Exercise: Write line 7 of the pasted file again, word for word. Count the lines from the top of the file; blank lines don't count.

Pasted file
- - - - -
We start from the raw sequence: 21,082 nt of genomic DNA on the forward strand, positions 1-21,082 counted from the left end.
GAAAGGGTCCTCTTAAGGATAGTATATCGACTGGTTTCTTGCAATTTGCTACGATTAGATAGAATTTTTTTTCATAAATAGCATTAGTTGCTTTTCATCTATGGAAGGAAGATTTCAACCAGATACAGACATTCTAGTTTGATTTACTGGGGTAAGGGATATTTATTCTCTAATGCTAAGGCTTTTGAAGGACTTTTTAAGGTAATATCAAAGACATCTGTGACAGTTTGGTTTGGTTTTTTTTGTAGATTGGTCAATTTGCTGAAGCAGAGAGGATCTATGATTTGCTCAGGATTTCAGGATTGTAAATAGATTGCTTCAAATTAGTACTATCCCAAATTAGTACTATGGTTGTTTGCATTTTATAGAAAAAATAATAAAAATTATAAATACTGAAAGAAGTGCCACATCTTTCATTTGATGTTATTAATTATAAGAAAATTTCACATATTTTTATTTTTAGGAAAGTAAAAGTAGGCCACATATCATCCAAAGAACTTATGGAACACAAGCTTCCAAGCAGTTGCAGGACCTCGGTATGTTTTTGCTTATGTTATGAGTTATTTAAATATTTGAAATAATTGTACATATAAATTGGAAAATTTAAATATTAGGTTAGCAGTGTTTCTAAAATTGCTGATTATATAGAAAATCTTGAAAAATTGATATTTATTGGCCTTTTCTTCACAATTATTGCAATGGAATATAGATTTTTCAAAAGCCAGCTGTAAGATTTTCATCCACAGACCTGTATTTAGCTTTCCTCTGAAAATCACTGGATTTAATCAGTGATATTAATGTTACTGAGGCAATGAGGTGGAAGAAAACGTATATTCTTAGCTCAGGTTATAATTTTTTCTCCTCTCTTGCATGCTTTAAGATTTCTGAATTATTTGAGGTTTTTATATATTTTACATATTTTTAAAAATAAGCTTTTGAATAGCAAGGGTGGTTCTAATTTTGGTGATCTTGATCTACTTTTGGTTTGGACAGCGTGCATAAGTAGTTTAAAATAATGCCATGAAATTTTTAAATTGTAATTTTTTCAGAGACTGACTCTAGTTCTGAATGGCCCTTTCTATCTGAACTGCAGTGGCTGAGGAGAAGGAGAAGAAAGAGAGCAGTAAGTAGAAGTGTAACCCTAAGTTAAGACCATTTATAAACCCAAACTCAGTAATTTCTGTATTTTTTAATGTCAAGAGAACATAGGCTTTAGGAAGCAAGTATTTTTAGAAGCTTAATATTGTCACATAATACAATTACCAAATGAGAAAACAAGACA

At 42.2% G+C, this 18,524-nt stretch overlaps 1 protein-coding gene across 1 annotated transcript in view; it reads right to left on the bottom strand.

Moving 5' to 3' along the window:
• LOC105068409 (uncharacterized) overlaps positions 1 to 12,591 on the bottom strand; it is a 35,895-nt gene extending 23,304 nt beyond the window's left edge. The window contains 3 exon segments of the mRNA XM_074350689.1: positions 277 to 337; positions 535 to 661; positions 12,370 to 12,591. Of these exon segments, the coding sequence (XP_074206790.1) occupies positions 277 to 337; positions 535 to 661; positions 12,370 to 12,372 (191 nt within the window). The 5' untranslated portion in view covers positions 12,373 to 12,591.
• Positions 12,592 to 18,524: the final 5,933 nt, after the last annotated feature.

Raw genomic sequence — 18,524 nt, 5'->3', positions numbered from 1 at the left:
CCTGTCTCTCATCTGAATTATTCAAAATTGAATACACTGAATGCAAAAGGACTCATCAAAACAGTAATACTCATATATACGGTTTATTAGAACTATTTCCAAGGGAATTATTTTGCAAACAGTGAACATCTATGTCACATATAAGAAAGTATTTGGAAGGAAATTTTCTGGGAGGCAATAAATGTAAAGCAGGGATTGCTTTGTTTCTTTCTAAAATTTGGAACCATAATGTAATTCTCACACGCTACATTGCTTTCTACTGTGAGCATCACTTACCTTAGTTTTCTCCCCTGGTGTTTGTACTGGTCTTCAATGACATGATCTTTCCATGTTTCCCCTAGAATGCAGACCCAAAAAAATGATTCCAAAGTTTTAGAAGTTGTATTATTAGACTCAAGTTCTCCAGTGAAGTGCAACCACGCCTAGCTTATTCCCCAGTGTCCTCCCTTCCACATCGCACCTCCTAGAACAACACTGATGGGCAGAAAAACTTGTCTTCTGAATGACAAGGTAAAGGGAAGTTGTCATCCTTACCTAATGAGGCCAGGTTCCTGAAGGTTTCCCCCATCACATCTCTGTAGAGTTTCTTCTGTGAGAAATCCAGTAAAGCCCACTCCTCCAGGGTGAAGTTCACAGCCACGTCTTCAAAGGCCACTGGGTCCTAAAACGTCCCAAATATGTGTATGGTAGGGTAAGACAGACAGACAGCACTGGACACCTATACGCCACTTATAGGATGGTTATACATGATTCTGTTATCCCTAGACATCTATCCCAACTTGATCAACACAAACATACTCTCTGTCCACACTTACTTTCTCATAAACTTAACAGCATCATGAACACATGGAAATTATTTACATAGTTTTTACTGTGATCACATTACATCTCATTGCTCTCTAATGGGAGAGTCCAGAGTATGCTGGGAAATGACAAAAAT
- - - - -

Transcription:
Raw genomic sequence — 18,524 nt, 5'->3', positions numbered from 1 at the left: